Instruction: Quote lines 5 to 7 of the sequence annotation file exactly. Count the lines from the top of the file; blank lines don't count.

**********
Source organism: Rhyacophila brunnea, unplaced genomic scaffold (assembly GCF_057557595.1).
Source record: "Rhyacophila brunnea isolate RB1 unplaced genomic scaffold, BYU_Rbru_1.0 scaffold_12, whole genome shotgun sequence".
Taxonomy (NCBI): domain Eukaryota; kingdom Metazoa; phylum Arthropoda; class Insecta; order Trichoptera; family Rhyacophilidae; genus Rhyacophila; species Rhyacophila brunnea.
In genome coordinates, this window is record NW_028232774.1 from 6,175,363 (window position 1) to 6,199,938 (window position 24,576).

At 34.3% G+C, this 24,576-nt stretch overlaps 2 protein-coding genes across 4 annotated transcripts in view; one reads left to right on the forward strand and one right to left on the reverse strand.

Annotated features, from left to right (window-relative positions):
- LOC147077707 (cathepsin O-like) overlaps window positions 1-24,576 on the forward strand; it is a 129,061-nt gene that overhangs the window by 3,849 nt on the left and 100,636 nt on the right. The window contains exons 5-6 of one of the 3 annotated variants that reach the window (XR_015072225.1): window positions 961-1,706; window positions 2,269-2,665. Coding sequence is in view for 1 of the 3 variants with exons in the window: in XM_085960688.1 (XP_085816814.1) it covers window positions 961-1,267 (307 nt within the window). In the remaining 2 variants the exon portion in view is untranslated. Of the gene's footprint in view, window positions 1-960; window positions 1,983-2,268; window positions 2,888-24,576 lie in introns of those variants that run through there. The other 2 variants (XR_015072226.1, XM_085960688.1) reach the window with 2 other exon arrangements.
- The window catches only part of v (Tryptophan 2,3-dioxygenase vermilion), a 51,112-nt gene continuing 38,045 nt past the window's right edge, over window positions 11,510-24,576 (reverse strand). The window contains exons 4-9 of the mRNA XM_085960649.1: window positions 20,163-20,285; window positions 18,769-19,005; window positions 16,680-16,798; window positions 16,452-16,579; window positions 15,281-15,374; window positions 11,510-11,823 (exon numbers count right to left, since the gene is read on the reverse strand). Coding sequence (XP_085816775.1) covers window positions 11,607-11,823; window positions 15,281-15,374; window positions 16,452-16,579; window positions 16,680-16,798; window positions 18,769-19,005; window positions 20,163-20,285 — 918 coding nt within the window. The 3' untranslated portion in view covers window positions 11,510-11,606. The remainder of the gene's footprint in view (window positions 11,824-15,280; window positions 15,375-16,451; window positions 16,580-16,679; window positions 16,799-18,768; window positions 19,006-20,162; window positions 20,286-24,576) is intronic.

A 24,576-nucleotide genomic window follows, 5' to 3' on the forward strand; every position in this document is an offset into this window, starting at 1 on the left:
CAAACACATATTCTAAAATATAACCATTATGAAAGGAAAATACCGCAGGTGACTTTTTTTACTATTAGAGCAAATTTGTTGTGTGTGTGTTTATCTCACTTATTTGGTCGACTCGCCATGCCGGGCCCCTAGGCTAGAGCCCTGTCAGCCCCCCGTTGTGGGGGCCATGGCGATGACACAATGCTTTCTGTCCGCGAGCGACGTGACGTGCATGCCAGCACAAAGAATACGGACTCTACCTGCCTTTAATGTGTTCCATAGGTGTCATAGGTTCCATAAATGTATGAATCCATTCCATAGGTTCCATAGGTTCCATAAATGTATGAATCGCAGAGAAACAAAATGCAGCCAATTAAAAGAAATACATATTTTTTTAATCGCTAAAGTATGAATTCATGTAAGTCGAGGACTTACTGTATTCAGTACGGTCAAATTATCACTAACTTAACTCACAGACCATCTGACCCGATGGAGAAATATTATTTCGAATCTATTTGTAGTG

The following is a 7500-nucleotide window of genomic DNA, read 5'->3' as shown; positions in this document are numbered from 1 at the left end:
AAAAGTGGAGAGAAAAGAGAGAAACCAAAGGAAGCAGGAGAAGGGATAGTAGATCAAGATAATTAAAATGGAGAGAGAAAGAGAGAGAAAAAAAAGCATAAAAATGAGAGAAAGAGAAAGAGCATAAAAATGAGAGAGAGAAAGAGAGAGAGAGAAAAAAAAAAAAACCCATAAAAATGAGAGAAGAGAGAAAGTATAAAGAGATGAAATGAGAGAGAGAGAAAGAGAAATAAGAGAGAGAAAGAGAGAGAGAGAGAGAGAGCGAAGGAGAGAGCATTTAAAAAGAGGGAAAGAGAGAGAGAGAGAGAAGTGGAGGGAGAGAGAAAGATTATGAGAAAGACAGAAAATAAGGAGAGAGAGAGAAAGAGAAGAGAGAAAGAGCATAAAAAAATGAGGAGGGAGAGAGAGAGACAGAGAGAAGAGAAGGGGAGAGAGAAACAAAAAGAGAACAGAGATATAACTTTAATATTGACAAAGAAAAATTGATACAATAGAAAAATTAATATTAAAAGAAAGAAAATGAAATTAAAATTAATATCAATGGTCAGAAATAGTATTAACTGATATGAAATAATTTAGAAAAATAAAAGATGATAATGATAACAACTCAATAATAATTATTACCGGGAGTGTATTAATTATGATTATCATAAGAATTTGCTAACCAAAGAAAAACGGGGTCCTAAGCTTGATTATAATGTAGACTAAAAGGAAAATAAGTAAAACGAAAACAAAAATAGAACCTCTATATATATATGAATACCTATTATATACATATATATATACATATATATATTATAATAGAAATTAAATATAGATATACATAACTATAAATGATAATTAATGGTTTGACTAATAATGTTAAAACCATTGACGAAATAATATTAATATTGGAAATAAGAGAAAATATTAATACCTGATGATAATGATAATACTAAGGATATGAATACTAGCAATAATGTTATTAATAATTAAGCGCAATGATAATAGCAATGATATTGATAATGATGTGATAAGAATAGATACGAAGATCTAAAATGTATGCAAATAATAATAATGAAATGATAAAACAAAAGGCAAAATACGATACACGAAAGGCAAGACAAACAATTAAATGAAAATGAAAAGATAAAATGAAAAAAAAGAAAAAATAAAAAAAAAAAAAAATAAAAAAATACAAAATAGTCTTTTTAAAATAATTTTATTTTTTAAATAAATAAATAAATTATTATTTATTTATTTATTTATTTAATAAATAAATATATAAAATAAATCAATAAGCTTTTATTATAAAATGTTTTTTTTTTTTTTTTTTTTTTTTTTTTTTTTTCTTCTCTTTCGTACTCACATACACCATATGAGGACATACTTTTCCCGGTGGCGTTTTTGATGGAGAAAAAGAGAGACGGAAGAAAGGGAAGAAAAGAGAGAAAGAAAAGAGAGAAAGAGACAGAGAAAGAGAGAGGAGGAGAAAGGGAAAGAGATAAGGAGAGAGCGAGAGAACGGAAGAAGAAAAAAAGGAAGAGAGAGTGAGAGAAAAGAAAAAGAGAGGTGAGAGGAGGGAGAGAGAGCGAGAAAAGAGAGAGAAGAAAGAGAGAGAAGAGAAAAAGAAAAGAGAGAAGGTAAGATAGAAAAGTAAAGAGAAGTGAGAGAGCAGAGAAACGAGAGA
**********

At 34.3% G+C, this 24,576-nt stretch overlaps 2 protein-coding genes across 4 annotated transcripts in view; one reads left to right on the forward strand and one right to left on the reverse strand.

Annotated features, from left to right (window-relative positions):
- LOC147077707 (cathepsin O-like) overlaps window positions 1-24,576 on the forward strand; it is a 129,061-nt gene that overhangs the window by 3,849 nt on the left and 100,636 nt on the right. The window contains exons 5-6 of one of the 3 annotated variants that reach the window (XR_015072225.1): window positions 961-1,706; window positions 2,269-2,665. Coding sequence is in view for 1 of the 3 variants with exons in the window: in XM_085960688.1 (XP_085816814.1) it covers window positions 961-1,267 (307 nt within the window). In the remaining 2 variants the exon portion in view is untranslated. Of the gene's footprint in view, window positions 1-960; window positions 1,983-2,268; window positions 2,888-24,576 lie in introns of those variants that run through there. The other 2 variants (XR_015072226.1, XM_085960688.1) reach the window with 2 other exon arrangements.